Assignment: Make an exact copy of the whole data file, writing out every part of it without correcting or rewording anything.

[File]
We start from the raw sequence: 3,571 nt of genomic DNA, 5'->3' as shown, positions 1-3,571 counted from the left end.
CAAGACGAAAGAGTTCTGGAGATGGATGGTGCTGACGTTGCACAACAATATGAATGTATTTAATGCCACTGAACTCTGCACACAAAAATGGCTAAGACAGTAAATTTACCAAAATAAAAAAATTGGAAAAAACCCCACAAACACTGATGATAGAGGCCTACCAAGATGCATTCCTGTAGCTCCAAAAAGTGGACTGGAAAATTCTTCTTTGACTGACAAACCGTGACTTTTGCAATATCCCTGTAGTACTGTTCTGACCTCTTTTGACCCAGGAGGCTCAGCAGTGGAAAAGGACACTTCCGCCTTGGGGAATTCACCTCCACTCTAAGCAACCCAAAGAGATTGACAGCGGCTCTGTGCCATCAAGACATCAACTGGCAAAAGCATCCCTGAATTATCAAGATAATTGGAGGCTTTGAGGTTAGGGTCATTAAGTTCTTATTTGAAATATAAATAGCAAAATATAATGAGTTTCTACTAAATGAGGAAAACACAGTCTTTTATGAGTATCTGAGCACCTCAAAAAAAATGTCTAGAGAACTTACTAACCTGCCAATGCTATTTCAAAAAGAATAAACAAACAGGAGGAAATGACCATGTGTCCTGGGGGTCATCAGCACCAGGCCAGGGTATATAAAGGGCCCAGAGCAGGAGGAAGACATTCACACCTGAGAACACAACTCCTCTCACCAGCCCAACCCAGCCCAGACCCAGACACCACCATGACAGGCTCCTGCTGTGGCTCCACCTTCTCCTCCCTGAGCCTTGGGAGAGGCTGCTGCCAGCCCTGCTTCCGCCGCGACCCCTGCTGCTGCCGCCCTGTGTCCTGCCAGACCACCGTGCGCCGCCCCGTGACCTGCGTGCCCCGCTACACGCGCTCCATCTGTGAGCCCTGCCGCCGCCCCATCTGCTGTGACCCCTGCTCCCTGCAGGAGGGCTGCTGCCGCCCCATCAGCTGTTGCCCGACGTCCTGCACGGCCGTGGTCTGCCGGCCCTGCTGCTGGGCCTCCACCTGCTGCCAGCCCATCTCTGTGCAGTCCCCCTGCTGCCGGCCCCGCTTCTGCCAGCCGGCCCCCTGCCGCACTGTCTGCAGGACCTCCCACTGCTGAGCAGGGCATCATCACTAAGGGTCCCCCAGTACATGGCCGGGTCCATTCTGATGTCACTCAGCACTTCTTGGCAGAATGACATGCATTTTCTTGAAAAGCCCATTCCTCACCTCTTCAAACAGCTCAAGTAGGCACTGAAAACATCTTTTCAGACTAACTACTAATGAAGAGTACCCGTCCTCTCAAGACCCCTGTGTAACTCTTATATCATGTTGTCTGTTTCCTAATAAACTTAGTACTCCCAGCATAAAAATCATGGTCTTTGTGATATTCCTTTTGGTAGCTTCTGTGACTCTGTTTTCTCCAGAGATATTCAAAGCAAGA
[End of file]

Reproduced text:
We start from the raw sequence: 3,571 nt of genomic DNA, 5'->3' as shown, positions 1-3,571 counted from the left end.
CAAGACGAAAGAGTTCTGGAGATGGATGGTGCTGACGTTGCACAACAATATGAATGTATTTAATGCCACTGAACTCTGCACACAAAAATGGCTAAGACAGTAAATTTACCAAAATAAAAAAATTGGAAAAAACCCCACAAACACTGATGATAGAGGCCTACCAAGATGCATTCCTGTAGCTCCAAAAAGTGGACTGGAAAATTCTTCTTTGACTGACAAACCGTGACTTTTGCAATATCCCTGTAGTACTGTTCTGACCTCTTTTGACCCAGGAGGCTCAGCAGTGGAAAAGGACACTTCCGCCTTGGGGAATTCACCTCCACTCTAAGCAACCCAAAGAGATTGACAGCGGCTCTGTGCCATCAAGACATCAACTGGCAAAAGCATCCCTGAATTATCAAGATAATTGGAGGCTTTGAGGTTAGGGTCATTAAGTTCTTATTTGAAATATAAATAGCAAAATATAATGAGTTTCTACTAAATGAGGAAAACACAGTCTTTTATGAGTATCTGAGCACCTCAAAAAAAATGTCTAGAGAACTTACTAACCTGCCAATGCTATTTCAAAAAGAATAAACAAACAGGAGGAAATGACCATGTGTCCTGGGGGTCATCAGCACCAGGCCAGGGTATATAAAGGGCCCAGAGCAGGAGGAAGACATTCACACCTGAGAACACAACTCCTCTCACCAGCCCAACCCAGCCCAGACCCAGACACCACCATGACAGGCTCCTGCTGTGGCTCCACCTTCTCCTCCCTGAGCCTTGGGAGAGGCTGCTGCCAGCCCTGCTTCCGCCGCGACCCCTGCTGCTGCCGCCCTGTGTCCTGCCAGACCACCGTGCGCCGCCCCGTGACCTGCGTGCCCCGCTACACGCGCTCCATCTGTGAGCCCTGCCGCCGCCCCATCTGCTGTGACCCCTGCTCCCTGCAGGAGGGCTGCTGCCGCCCCATCAGCTGTTGCCCGACGTCCTGCACGGCCGTGGTCTGCCGGCCCTGCTGCTGGGCCTCCACCTGCTGCCAGCCCATCTCTGTGCAGTCCCCCTGCTGCCGGCCCCGCTTCTGCCAGCCGGCCCCCTGCCGCACTGTCTGCAGGACCTCCCACTGCTGAGCAGGGCATCATCACTAAGGGTCCCCCAGTACATGGCCGGGTCCATTCTGATGTCACTCAGCACTTCTTGGCAGAATGACATGCATTTTCTTGAAAAGCCCATTCCTCACCTCTTCAAACAGCTCAAGTAGGCACTGAAAACATCTTTTCAGACTAACTACTAATGAAGAGTACCCGTCCTCTCAAGACCCCTGTGTAACTCTTATATCATGTTGTCTGTTTCCTAATAAACTTAGTACTCCCAGCATAAAAATCATGGTCTTTGTGATATTCCTTTTGGTAGCTTCTGTGACTCTGTTTTCTCCAGAGATATTCAAAGCAAGA